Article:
The authorities seized smuggled cigarettes in Port Klang recently. PIC COURTESY OF MARINE POLICE

I AM responding to the article, “Illegal cigarette trade ‘beyond crisis point’, says Japan Tobacco International Bhd (JTI) Malaysia” (NST, Aug 6).

JTI claimed Malaysia was in an unenviable position of being a global leader in illicit cigarette penetration and put the figure at 60 per cent, a two per cent increase from the previous year’s 58 per cent.

Whenever the government decided to increase tobacco taxes, the industry routinely voices its opposition to them.

Therefore, several statements need to be corrected and clarified, including information that was left out.

FIRST, JTI did not disclose that the high illicit trade estimates were from an Oxford Economics study funded by the tobacco industry.

The methodology of Oxford Economics’ studies on illicit trade in tobacco in Asia has been exposed as flawed.

The figures were exaggerated and intended to dissuade governments in Asia from increasing taxes.

SECOND, the tobacco industry often claims to be the victim of smuggled and counterfeit tobacco, despite growing evidence from government investigations, whistle-blowers and leaked documents that suggest industry involvement.

A University of Bath study revealed that about 70 per cent of smuggled cigarettes were derived from the tobacco industry.

THIRD, JTI opposed tax increases on tobacco in the Philippines this year when Congress was considering a bill to increase tobacco tax rates and use the revenues to fund A universal healthcare plan.

It touted the same arguments that tax increases would worsen smuggling.

Fortunately for the Philippines, Congress approved the tax increase, which will bring in an additional 15.7 billion pesos (RM1.2 billion) in the first year to fund the universal healthcare plan.

The World Bank and experts say taxation is not the main driver of smuggling.

A World Bank report said the true incidence of tobacco smuggling in Malaysia is likely to be about half of what the industry claimed. Singapore, Australia and Hong Kong have higher tobacco taxes than Malaysia but a lower illicit trade.

The tobacco industry’s arguments against tax increase were also echoed by its supporters, giving the deceptive impression of public support.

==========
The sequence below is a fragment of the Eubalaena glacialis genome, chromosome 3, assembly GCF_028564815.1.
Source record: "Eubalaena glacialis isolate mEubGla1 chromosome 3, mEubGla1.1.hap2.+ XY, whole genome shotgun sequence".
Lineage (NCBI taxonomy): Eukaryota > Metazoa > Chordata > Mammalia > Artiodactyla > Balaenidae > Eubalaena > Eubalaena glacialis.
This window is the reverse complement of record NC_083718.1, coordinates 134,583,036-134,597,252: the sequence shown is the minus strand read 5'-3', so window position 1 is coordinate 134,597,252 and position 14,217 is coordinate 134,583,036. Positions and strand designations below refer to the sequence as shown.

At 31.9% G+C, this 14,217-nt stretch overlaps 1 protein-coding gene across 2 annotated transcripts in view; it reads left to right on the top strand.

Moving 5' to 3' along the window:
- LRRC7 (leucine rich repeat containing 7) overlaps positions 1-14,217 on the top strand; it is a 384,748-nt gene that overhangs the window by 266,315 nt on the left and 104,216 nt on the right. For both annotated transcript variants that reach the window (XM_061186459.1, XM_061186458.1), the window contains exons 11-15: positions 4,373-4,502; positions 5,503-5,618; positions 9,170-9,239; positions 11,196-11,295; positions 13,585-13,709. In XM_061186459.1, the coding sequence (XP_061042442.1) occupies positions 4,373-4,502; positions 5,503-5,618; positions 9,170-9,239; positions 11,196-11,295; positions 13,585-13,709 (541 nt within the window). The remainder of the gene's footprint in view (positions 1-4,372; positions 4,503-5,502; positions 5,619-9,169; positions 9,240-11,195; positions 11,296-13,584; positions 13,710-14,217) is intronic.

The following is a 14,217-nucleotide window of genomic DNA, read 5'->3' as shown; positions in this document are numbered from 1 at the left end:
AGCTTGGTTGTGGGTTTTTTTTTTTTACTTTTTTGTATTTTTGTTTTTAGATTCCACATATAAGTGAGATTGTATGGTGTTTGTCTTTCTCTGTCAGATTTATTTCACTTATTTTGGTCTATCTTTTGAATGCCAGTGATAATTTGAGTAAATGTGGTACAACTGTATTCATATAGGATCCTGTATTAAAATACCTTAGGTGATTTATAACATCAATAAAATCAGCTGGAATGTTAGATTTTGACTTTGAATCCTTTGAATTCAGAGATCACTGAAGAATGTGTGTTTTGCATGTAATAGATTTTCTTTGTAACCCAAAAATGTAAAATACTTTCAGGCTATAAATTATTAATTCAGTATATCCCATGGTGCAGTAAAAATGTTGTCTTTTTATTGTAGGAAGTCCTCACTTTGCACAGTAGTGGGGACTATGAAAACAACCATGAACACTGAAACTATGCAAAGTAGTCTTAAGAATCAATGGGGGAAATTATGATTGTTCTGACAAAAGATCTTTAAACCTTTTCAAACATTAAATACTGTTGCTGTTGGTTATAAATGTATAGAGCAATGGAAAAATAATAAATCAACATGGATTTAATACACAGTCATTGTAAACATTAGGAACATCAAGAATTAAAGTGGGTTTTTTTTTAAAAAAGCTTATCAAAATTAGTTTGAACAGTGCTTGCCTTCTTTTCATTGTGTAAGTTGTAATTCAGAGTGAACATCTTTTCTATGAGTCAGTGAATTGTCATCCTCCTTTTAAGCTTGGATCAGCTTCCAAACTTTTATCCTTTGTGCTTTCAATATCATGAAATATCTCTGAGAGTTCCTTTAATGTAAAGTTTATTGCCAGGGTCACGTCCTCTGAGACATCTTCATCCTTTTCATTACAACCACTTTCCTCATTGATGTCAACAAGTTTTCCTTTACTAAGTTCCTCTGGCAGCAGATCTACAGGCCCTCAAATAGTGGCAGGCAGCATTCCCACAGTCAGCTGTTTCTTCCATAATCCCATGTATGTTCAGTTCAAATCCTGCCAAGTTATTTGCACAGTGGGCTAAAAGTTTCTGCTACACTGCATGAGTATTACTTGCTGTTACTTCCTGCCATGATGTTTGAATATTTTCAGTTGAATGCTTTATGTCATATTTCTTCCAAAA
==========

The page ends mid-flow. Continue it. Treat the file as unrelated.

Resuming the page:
Another letter, “Illicit cigarettes a national threat” (NST, July 27), referred to the same Oxford Economics report, and echoed the tobacco industry’s concerns about how Malay-sia has the highest number of illicit cigarette smokers in the world.

While the letter writer offered no affiliation, he is a professional public relations consultant, whose client list includes Malay-sia’s largest tobacco company.

The former president of Transparency International-Malaysia also seems to be caught up in promoting the arguments of the tobacco industry, and was quoted in the industry-funded Oxford Economics report.

JTI called for the government to amend the Poisons Act 1952 to declassify nicotine as a poison, so that it can sell its new nicotine-based products to Malaysians.

This was an irresponsible call to increase profits while keeping people addicted to nicotine.

More than 40 countries worldwide, including five Asean countries — Brunei, Cambodia, Laos, Thailand and Singapore — have banned these products.

Recently, there have been reports of children vaping and being addicted to these new products.

Yet the government is hesitant to ban them.

We urge the government to protect public health by increasing tobacco taxes and maintain nicotine’s classification as a poison under the Poisons Act and keep it out of the hands of children.

DR ULYSSES DOROTHEO

Executive director, Southeast Asia Tobacco Control Alliance